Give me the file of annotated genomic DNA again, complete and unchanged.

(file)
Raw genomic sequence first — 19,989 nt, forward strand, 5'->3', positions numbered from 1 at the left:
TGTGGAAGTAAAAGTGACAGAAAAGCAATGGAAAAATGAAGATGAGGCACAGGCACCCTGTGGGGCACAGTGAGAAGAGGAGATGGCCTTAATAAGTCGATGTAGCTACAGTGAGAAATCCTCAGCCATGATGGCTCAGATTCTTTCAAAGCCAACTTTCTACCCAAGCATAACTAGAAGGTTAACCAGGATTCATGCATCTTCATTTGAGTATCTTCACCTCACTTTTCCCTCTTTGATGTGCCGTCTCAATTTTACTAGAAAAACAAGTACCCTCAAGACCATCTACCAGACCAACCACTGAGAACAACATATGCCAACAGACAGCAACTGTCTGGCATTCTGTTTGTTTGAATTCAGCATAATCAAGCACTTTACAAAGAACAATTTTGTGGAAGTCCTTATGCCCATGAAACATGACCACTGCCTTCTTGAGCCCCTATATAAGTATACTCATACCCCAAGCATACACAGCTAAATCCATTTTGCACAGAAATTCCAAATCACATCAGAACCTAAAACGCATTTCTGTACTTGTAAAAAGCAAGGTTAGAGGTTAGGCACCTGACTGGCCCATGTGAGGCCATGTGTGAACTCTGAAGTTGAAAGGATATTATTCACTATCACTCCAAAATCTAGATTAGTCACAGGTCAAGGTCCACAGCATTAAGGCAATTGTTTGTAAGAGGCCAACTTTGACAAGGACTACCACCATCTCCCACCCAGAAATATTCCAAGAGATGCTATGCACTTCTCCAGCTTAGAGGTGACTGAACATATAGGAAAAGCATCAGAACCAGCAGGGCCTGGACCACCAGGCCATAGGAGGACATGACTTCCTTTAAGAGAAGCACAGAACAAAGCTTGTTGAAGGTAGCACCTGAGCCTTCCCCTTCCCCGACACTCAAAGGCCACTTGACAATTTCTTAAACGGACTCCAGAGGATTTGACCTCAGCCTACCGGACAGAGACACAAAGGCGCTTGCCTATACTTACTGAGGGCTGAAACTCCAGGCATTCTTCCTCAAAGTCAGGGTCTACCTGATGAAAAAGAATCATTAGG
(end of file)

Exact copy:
Raw genomic sequence first — 19,989 nt, forward strand, 5'->3', positions numbered from 1 at the left:
TGTGGAAGTAAAAGTGACAGAAAAGCAATGGAAAAATGAAGATGAGGCACAGGCACCCTGTGGGGCACAGTGAGAAGAGGAGATGGCCTTAATAAGTCGATGTAGCTACAGTGAGAAATCCTCAGCCATGATGGCTCAGATTCTTTCAAAGCCAACTTTCTACCCAAGCATAACTAGAAGGTTAACCAGGATTCATGCATCTTCATTTGAGTATCTTCACCTCACTTTTCCCTCTTTGATGTGCCGTCTCAATTTTACTAGAAAAACAAGTACCCTCAAGACCATCTACCAGACCAACCACTGAGAACAACATATGCCAACAGACAGCAACTGTCTGGCATTCTGTTTGTTTGAATTCAGCATAATCAAGCACTTTACAAAGAACAATTTTGTGGAAGTCCTTATGCCCATGAAACATGACCACTGCCTTCTTGAGCCCCTATATAAGTATACTCATACCCCAAGCATACACAGCTAAATCCATTTTGCACAGAAATTCCAAATCACATCAGAACCTAAAACGCATTTCTGTACTTGTAAAAAGCAAGGTTAGAGGTTAGGCACCTGACTGGCCCATGTGAGGCCATGTGTGAACTCTGAAGTTGAAAGGATATTATTCACTATCACTCCAAAATCTAGATTAGTCACAGGTCAAGGTCCACAGCATTAAGGCAATTGTTTGTAAGAGGCCAACTTTGACAAGGACTACCACCATCTCCCACCCAGAAATATTCCAAGAGATGCTATGCACTTCTCCAGCTTAGAGGTGACTGAACATATAGGAAAAGCATCAGAACCAGCAGGGCCTGGACCACCAGGCCATAGGAGGACATGACTTCCTTTAAGAGAAGCACAGAACAAAGCTTGTTGAAGGTAGCACCTGAGCCTTCCCCTTCCCCGACACTCAAAGGCCACTTGACAATTTCTTAAACGGACTCCAGAGGATTTGACCTCAGCCTACCGGACAGAGACACAAAGGCGCTTGCCTATACTTACTGAGGGCTGAAACTCCAGGCATTCTTCCTCAAAGTCAGGGTCTACCTGATGAAAAAGAATCATTAGG